Years in My Master's Hermitage (excerpt)
"You have come." Sri Yukteswar greeted me from a tiger skin on the floor of a balconied sitting room. His voice was cold, his manner unemotional.
"Yes, dear Master, I am here to follow you." Kneeling, I touched his feet.
"How can that be? You ignore my wishes."
"No longer, Guruji! Your wish shall be my law!"
"That is better! Now I can assume responsibility for your life."
"I willingly transfer the burden, Master."
"My first request, then, is that you return home to your family. I want you to enter college in Calcutta. Your education should be continued."
"Very well, sir." I hid my consternation. Would importunate books pursue me down the years? First Father, now Sri Yukteswar!
"Someday you will go to the West. Its people will lend ears more receptive to India's ancient wisdom if the strange Hindu teacher has a university degree."
"You know best, Guruji." My gloom departed. The reference to the West I found puzzling, remote; but my opportunity to please Master by obedience was vitally immediate.
"You will be near in Calcutta; come here whenever you find time."
"Every day if possible, Master! Gratefully I accept your authority in every detail of my life-on one condition."
"That you promise to reveal God to me!"
An hour-long verbal tussle ensued. A master's word cannot be falsified; it is not lightly given. The implications in the pledge open out vast metaphysical vistas. A guru must be on intimate terms indeed with the Creator before he can obligate Him to appear! I sensed Sri Yukteswar's divine unity, and was determined, as his disciple, to press my advantage.
"You are of exacting disposition!" Then Master's consent rang out with compassionate finality:
"Let your wish be my wish."
Lifelong shadow lifted from my heart; the vague search, hither and yon, was over. I had found eternal shelter in a true guru.
"Come; I will show you the hermitage." Master rose from his tiger mat. I glanced about me; my gaze fell with astonishment on a wall picture, garlanded with a spray of jasmine.
"Yes, my divine guru." Sri Yukteswar's tone was reverently vibrant. "Greater he was, as man and yogi, than any other teacher whose life came within the range of my investigations."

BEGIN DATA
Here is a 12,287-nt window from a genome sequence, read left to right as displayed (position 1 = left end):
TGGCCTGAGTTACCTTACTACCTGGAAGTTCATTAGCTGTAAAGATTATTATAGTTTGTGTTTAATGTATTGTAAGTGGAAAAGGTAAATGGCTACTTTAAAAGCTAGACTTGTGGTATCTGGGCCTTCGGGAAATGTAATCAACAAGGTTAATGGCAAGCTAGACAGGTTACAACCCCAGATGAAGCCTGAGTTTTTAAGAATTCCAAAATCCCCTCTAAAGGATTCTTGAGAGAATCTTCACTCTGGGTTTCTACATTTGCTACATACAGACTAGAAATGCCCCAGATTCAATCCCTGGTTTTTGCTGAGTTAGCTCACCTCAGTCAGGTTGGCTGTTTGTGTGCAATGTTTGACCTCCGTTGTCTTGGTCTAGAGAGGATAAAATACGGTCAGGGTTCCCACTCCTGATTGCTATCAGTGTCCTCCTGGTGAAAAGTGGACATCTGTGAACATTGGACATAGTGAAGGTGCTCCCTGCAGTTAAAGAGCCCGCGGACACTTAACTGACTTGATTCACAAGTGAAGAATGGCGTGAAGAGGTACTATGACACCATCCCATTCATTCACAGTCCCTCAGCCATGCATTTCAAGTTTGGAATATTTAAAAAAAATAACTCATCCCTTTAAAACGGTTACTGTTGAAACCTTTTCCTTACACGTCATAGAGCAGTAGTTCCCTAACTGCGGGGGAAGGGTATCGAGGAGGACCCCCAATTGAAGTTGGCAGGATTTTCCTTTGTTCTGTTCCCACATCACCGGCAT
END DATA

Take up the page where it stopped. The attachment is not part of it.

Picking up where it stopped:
Silently I bowed before the familiar picture. Soul-homage sped to the peerless master who, blessing my infancy, had guided my steps to this hour.
Led by my guru, I strolled over the house and its grounds. Large, ancient and well-built, the hermitage was surrounded by a massive-pillared courtyard. Outer walls were moss-covered; pigeons fluttered over the flat gray roof, unceremoniously sharing the ashram quarters. A rear garden was pleasant with jackfruit, mango, and plantain trees. Balustraded balconies of upper rooms in the two-storied building faced the courtyard from three sides. A spacious ground-floor hall, with high ceiling supported by colonnades, was used, Master said, chiefly during the annual festivities of Durgapuja. A narrow stairway led to Sri Yukteswar's sitting room, whose small balcony overlooked the street. The ashram was plainly furnished; everything was simple, clean, and utilitarian. Several Western styled chairs, benches, and tables were in evidence.
Master invited me to stay overnight. A supper of vegetable curry was served by two young disciples who were receiving hermitage training.
"Guruji, please tell me something of your life." I was squatting on a straw mat near his tiger skin. The friendly stars were very close, it seemed, beyond the balcony.